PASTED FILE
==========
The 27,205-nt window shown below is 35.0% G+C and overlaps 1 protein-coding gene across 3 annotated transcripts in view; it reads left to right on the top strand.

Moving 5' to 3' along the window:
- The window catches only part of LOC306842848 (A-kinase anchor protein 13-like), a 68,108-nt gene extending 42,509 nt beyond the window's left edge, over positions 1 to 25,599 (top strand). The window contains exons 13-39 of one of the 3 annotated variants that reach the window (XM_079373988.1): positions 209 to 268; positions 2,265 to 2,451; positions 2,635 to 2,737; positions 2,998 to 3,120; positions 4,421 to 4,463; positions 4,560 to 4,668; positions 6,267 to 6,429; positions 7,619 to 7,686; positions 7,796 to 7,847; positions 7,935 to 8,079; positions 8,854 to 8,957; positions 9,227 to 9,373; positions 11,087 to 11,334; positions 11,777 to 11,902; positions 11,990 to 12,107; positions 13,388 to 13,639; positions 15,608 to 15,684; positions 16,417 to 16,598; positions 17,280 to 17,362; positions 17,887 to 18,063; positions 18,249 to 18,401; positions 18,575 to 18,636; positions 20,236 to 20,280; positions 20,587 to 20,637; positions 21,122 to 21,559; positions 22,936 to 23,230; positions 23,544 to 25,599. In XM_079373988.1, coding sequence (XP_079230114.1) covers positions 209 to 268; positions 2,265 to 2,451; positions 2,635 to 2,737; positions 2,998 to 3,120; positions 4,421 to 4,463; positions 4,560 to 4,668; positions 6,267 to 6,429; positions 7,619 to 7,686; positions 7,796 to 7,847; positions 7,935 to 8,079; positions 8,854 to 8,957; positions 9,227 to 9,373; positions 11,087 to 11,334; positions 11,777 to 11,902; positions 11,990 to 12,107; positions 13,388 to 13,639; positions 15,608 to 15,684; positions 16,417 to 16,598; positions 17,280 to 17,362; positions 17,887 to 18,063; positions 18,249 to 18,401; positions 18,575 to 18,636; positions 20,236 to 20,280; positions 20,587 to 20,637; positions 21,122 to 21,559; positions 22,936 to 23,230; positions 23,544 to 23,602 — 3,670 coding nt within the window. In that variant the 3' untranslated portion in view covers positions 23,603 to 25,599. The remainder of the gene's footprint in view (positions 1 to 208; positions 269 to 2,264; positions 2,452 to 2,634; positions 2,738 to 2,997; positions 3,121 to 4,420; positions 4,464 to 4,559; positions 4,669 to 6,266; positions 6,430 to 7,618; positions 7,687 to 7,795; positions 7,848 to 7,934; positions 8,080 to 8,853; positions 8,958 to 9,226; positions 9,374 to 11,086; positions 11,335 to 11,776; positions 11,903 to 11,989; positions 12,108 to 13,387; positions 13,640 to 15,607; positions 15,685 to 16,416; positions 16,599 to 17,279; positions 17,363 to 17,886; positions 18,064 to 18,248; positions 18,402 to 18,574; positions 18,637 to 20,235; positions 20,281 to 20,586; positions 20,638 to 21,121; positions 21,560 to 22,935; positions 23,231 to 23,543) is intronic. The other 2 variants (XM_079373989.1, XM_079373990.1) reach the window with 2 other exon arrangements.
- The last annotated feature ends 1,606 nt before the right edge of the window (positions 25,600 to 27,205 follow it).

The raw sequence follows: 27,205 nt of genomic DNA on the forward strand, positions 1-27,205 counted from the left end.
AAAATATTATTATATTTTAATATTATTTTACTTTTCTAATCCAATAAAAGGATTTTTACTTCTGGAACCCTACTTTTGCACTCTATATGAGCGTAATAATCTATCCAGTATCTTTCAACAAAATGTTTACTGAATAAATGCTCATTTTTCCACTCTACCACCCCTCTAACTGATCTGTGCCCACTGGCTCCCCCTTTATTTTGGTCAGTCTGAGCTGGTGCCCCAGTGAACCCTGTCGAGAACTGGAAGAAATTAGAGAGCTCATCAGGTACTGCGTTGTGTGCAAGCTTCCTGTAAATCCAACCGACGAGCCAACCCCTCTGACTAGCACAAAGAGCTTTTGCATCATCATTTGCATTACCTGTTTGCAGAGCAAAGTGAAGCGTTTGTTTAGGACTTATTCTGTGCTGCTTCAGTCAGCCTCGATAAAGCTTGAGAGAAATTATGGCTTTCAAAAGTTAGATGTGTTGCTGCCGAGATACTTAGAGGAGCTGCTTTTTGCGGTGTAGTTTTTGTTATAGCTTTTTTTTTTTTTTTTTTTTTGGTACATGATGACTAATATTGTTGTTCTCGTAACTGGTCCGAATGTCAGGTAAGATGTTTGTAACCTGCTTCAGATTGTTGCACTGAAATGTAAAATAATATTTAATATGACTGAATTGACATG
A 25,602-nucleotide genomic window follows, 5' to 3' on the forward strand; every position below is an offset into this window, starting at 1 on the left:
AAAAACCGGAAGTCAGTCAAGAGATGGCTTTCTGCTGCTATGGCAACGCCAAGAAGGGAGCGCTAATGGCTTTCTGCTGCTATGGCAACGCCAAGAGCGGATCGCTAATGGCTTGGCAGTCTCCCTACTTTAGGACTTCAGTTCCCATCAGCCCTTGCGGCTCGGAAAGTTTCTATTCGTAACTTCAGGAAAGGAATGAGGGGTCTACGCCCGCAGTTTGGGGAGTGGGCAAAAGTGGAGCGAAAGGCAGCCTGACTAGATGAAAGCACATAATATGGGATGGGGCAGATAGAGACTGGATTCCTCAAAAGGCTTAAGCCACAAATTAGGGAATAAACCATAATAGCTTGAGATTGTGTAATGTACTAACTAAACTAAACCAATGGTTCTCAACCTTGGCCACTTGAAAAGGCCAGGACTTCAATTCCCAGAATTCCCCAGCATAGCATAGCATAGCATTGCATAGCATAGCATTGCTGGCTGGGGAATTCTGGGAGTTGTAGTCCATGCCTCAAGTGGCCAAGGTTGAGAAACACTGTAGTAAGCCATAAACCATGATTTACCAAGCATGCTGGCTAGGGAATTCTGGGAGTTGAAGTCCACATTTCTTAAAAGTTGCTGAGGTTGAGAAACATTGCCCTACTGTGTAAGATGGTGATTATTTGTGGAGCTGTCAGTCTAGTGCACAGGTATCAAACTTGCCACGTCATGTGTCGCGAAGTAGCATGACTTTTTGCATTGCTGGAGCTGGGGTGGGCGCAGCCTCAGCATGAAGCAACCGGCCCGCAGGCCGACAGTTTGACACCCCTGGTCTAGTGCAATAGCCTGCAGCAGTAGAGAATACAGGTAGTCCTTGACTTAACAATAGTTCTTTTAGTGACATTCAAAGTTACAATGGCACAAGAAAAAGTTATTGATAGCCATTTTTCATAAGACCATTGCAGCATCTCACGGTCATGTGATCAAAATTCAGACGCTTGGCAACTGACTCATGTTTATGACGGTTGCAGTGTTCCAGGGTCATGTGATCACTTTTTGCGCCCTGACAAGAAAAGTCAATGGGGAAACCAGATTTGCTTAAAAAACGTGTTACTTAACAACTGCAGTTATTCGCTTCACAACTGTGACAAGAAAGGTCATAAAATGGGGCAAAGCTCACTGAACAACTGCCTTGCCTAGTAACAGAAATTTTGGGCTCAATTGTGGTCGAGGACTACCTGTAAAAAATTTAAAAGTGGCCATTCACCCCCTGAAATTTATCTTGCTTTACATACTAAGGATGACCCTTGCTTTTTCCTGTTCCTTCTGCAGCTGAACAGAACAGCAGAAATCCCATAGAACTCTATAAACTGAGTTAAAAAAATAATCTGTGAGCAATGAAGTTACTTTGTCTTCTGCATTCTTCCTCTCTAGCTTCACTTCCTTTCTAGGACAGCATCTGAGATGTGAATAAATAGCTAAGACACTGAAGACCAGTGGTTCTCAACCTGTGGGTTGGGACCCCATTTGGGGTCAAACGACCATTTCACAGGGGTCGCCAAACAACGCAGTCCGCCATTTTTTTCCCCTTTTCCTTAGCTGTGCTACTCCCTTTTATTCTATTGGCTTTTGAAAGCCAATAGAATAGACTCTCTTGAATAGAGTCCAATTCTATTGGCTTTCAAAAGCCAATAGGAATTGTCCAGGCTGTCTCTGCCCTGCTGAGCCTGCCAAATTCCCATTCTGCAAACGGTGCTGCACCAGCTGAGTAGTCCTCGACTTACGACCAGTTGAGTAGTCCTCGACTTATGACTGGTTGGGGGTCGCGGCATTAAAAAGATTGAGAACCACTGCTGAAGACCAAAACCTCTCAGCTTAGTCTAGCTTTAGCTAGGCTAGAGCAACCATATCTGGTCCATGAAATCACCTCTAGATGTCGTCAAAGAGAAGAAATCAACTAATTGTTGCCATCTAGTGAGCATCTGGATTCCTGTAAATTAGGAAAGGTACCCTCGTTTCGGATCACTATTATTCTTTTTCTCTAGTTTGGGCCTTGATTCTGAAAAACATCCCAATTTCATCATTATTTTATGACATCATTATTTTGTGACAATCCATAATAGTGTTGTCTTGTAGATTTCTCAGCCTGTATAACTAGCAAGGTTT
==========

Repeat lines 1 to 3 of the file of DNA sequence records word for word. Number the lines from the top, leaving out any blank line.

The 27,205-nt window shown below is 35.0% G+C and overlaps 1 protein-coding gene across 3 annotated transcripts in view; it reads left to right on the top strand.

Moving 5' to 3' along the window:
- The window catches only part of LOC306842848 (A-kinase anchor protein 13-like), a 68,108-nt gene extending 42,509 nt beyond the window's left edge, over positions 1 to 25,599 (top strand). The window contains exons 13-39 of one of the 3 annotated variants that reach the window (XM_079373988.1): positions 209 to 268; positions 2,265 to 2,451; positions 2,635 to 2,737; positions 2,998 to 3,120; positions 4,421 to 4,463; positions 4,560 to 4,668; positions 6,267 to 6,429; positions 7,619 to 7,686; positions 7,796 to 7,847; positions 7,935 to 8,079; positions 8,854 to 8,957; positions 9,227 to 9,373; positions 11,087 to 11,334; positions 11,777 to 11,902; positions 11,990 to 12,107; positions 13,388 to 13,639; positions 15,608 to 15,684; positions 16,417 to 16,598; positions 17,280 to 17,362; positions 17,887 to 18,063; positions 18,249 to 18,401; positions 18,575 to 18,636; positions 20,236 to 20,280; positions 20,587 to 20,637; positions 21,122 to 21,559; positions 22,936 to 23,230; positions 23,544 to 25,599. In XM_079373988.1, coding sequence (XP_079230114.1) covers positions 209 to 268; positions 2,265 to 2,451; positions 2,635 to 2,737; positions 2,998 to 3,120; positions 4,421 to 4,463; positions 4,560 to 4,668; positions 6,267 to 6,429; positions 7,619 to 7,686; positions 7,796 to 7,847; positions 7,935 to 8,079; positions 8,854 to 8,957; positions 9,227 to 9,373; positions 11,087 to 11,334; positions 11,777 to 11,902; positions 11,990 to 12,107; positions 13,388 to 13,639; positions 15,608 to 15,684; positions 16,417 to 16,598; positions 17,280 to 17,362; positions 17,887 to 18,063; positions 18,249 to 18,401; positions 18,575 to 18,636; positions 20,236 to 20,280; positions 20,587 to 20,637; positions 21,122 to 21,559; positions 22,936 to 23,230; positions 23,544 to 23,602 — 3,670 coding nt within the window. In that variant the 3' untranslated portion in view covers positions 23,603 to 25,599. The remainder of the gene's footprint in view (positions 1 to 208; positions 269 to 2,264; positions 2,452 to 2,634; positions 2,738 to 2,997; positions 3,121 to 4,420; positions 4,464 to 4,559; positions 4,669 to 6,266; positions 6,430 to 7,618; positions 7,687 to 7,795; positions 7,848 to 7,934; positions 8,080 to 8,853; positions 8,958 to 9,226; positions 9,374 to 11,086; positions 11,335 to 11,776; positions 11,903 to 11,989; positions 12,108 to 13,387; positions 13,640 to 15,607; positions 15,685 to 16,416; positions 16,599 to 17,279; positions 17,363 to 17,886; positions 18,064 to 18,248; positions 18,402 to 18,574; positions 18,637 to 20,235; positions 20,281 to 20,586; positions 20,638 to 21,121; positions 21,560 to 22,935; positions 23,231 to 23,543) is intronic. The other 2 variants (XM_079373989.1, XM_079373990.1) reach the window with 2 other exon arrangements.